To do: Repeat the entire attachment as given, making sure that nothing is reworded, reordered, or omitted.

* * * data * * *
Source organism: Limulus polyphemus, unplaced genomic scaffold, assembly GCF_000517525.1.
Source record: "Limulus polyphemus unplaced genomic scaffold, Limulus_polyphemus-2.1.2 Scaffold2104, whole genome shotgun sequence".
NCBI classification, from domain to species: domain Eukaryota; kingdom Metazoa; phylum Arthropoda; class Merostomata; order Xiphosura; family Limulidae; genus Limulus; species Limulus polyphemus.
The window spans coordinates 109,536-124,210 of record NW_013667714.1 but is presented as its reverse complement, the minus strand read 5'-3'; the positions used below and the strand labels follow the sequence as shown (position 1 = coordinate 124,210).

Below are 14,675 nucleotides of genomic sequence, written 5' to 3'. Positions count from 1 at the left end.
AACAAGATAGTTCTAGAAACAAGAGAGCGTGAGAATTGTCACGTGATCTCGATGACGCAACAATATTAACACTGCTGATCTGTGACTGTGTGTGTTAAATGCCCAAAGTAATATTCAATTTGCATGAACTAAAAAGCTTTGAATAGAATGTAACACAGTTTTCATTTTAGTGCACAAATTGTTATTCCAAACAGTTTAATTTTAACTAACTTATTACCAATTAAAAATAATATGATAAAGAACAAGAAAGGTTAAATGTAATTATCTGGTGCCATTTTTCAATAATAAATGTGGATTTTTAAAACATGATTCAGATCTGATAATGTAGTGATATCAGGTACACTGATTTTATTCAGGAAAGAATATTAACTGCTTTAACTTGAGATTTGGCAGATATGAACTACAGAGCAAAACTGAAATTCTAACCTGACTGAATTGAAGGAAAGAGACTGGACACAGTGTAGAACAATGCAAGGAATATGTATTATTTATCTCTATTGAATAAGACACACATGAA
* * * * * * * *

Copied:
Source organism: Limulus polyphemus, unplaced genomic scaffold, assembly GCF_000517525.1.
Source record: "Limulus polyphemus unplaced genomic scaffold, Limulus_polyphemus-2.1.2 Scaffold2104, whole genome shotgun sequence".
NCBI classification, from domain to species: domain Eukaryota; kingdom Metazoa; phylum Arthropoda; class Merostomata; order Xiphosura; family Limulidae; genus Limulus; species Limulus polyphemus.
The window spans coordinates 109,536-124,210 of record NW_013667714.1 but is presented as its reverse complement, the minus strand read 5'-3'; the positions used below and the strand labels follow the sequence as shown (position 1 = coordinate 124,210).

Below are 14,675 nucleotides of genomic sequence, written 5' to 3'. Positions count from 1 at the left end.
AACAAGATAGTTCTAGAAACAAGAGAGCGTGAGAATTGTCACGTGATCTCGATGACGCAACAATATTAACACTGCTGATCTGTGACTGTGTGTGTTAAATGCCCAAAGTAATATTCAATTTGCATGAACTAAAAAGCTTTGAATAGAATGTAACACAGTTTTCATTTTAGTGCACAAATTGTTATTCCAAACAGTTTAATTTTAACTAACTTATTACCAATTAAAAATAATATGATAAAGAACAAGAAAGGTTAAATGTAATTATCTGGTGCCATTTTTCAATAATAAATGTGGATTTTTAAAACATGATTCAGATCTGATAATGTAGTGATATCAGGTACACTGATTTTATTCAGGAAAGAATATTAACTGCTTTAACTTGAGATTTGGCAGATATGAACTACAGAGCAAAACTGAAATTCTAACCTGACTGAATTGAAGGAAAGAGACTGGACACAGTGTAGAACAATGCAAGGAATATGTATTATTTATCTCTATTGAATAAGACACACATGAA